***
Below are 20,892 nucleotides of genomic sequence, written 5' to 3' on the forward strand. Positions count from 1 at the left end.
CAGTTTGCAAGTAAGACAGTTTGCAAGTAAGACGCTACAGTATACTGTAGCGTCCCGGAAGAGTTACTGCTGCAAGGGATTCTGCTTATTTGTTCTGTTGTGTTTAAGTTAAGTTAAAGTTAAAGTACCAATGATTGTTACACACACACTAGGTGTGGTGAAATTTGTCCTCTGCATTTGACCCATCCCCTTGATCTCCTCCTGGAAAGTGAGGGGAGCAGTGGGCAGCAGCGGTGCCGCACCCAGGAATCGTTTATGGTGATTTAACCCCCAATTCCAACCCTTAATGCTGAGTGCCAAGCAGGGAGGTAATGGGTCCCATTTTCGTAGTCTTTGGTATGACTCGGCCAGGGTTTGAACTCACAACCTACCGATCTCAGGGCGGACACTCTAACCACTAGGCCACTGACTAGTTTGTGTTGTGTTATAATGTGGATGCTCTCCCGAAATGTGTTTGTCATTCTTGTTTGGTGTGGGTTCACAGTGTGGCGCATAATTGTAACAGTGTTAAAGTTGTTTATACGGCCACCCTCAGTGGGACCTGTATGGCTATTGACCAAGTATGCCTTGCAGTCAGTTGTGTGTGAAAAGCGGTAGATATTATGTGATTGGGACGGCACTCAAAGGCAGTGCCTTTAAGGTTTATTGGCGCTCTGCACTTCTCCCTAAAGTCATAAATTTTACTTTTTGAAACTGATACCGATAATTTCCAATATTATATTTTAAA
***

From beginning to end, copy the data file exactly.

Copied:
Below are 20,892 nucleotides of genomic sequence, written 5' to 3' on the forward strand. Positions count from 1 at the left end.
CAGTTTGCAAGTAAGACAGTTTGCAAGTAAGACGCTACAGTATACTGTAGCGTCCCGGAAGAGTTACTGCTGCAAGGGATTCTGCTTATTTGTTCTGTTGTGTTTAAGTTAAGTTAAAGTTAAAGTACCAATGATTGTTACACACACACTAGGTGTGGTGAAATTTGTCCTCTGCATTTGACCCATCCCCTTGATCTCCTCCTGGAAAGTGAGGGGAGCAGTGGGCAGCAGCGGTGCCGCACCCAGGAATCGTTTATGGTGATTTAACCCCCAATTCCAACCCTTAATGCTGAGTGCCAAGCAGGGAGGTAATGGGTCCCATTTTCGTAGTCTTTGGTATGACTCGGCCAGGGTTTGAACTCACAACCTACCGATCTCAGGGCGGACACTCTAACCACTAGGCCACTGACTAGTTTGTGTTGTGTTATAATGTGGATGCTCTCCCGAAATGTGTTTGTCATTCTTGTTTGGTGTGGGTTCACAGTGTGGCGCATAATTGTAACAGTGTTAAAGTTGTTTATACGGCCACCCTCAGTGGGACCTGTATGGCTATTGACCAAGTATGCCTTGCAGTCAGTTGTGTGTGAAAAGCGGTAGATATTATGTGATTGGGACGGCACTCAAAGGCAGTGCCTTTAAGGTTTATTGGCGCTCTGCACTTCTCCCTAAAGTCATAAATTTTACTTTTTGAAACTGATACCGATAATTTCCAATATTATATTTTAAA